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Archive for May, 2014

I was out in Palm Springs a few weeks ago to do what I could to help a friend. I was able to run a lot of errands, cook meals, and just be there when she needed me.

Popcorn popper

Popcorn popper

We have a lot of great memories together, one of them being popcorn. We used to work together and every now and then, on a Friday, we would alternate bringing some sort of food into the office to share. I would bring sun dried tomato and chive cream cheese with bagels, and would bring it in on a Friday morning so the service guys could grab one before heading out for the day. A few Friday’s later, usually a payday, and she would make a huge batch of popcorn and bring it in after lunch so the service guys could grab some when they stopped in to pick up their paychecks.

One afternoon I made popcorn when when I was out there a few weeks ago, another one of our friends (we also worked together) was stopping by. I didn’t make just one batch of popcorn, but 5 batches! The air is so dry there, that it stays nice and crispy, crunchy for several days.

We all munched on popcorn through our tears and laughter. And we munched on it for the next few days along with other family members.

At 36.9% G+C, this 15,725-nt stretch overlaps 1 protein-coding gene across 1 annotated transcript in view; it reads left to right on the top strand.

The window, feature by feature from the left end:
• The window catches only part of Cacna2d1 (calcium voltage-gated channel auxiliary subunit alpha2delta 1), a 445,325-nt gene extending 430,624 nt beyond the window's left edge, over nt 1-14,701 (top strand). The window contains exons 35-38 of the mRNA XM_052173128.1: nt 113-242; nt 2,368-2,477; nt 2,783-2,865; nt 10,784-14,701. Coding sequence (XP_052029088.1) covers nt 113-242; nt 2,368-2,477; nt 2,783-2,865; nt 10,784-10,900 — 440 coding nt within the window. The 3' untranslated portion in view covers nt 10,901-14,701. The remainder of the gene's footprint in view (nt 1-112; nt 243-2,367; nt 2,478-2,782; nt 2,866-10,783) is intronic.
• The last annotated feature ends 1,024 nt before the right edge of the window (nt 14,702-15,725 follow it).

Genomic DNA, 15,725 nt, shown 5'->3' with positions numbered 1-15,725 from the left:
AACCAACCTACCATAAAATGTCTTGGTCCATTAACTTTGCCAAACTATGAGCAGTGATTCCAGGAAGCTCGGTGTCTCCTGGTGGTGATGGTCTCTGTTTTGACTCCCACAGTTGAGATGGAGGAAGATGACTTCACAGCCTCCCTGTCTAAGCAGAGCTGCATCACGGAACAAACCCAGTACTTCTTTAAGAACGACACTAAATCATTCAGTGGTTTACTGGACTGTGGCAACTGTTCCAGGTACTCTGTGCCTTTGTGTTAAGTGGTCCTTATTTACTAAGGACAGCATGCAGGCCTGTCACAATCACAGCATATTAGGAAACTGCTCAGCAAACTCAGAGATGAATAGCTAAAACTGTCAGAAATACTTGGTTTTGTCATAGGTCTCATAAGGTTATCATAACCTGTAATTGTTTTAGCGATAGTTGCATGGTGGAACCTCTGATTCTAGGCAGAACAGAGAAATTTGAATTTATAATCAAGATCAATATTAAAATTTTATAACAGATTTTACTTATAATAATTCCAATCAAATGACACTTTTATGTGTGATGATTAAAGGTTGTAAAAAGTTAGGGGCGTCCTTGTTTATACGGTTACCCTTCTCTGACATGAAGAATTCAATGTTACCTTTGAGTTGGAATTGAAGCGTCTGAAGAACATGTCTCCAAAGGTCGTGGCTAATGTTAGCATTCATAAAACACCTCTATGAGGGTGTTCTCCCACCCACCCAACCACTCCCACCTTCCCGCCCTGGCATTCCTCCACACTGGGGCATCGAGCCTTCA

I am used to using a pan on the stove-top for making popcorn at home, but she had this nifty popcorn making pan. After a batch of instruction, I was on my way! Batch after Batch!

Are you a popcorn eater? How do you pop yours?

Sincerely, Emily

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Yesterday was the first day I harvested something from our garden this season.image

Zucchini!!!

Peppers!! Serranos, anaheims, and banana. Sorry, I forgot to get a photo of those.

I also picked three peaches in hopes that they will ripen off the tree. The squirrels are already competing for those. Grrrrr.

What is growing in you garden??

Sincerely, Emily

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My German chamomile (Matricaria recutita) has been growing very well this year. I had a few plants come up form last years seeds and I planted a few more to increase my harvest.Chamomile 2 (Matricaria recutita)